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Regional turtle fostering program inspires new children book13:13
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Angela Sirois-Pitel, stewardship manager for The Nature Conservancy, holds a tagged female bog turtle she pulled out from beneath a hummock in a wetland area in the Berkshires. (Jesse Costa/WBUR)
Angela Sirois-Pitel, stewardship manager for The Nature Conservancy, holds a tagged female bog turtle she pulled out from beneath a hummock in a wetland area in the Berkshires. (Jesse Costa/WBUR)

For turtles that grow up in the sea, or in our ponds and swamps, early childhood is often when they're the most vulnerable. They're small, inexperienced, and at the mercy of cars and animal predators. For turtles who are endangered, this is an especially scary time.

Here in Massachusetts, a program called Hatchling and Turtle Conservation through Headstarting (HATCH) is trying to make this time easier for young turtles. They place hatchling turtles in classrooms around the state. School children take care of the turtles before releasing them. Turtles who grow up in HATCH have a 40% higher chance of surviving into adulthood than those who don't.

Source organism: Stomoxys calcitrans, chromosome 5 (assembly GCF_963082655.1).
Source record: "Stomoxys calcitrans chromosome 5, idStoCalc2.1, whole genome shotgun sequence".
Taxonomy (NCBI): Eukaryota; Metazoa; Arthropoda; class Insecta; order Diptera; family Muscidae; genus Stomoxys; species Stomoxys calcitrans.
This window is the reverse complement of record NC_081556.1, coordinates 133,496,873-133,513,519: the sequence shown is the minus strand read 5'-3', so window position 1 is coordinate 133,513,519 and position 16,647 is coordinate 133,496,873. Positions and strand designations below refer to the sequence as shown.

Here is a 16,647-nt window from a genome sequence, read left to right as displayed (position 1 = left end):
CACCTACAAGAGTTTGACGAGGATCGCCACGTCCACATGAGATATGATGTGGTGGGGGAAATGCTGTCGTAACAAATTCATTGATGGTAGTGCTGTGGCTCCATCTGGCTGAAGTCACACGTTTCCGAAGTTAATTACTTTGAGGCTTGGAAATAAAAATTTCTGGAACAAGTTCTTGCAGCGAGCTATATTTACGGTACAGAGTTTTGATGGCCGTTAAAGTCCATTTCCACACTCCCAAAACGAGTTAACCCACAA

Diana Renn's son participated in the program. His experiences — and his newfound love for turtles — inspired Diana to author a new children's book called "Trouble at Turtle Pond." It comes out this Wednesday.

Renn joins us to talk more about the book. Plus, Emilie Wilder, field conservation program manager at Zoo New England, joins the conversation. Zoo New England operates the HATCH program.

This segment aired on April 4, 2022.

Amanda Beland Twitter Producer/Director
Amanda Beland is a producer and director for Radio Boston. She also reports for the WBUR newsroom.

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Tiziana Dearing Twitter Host, Radio Boston
Tiziana Dearing is the host of Radio Boston.

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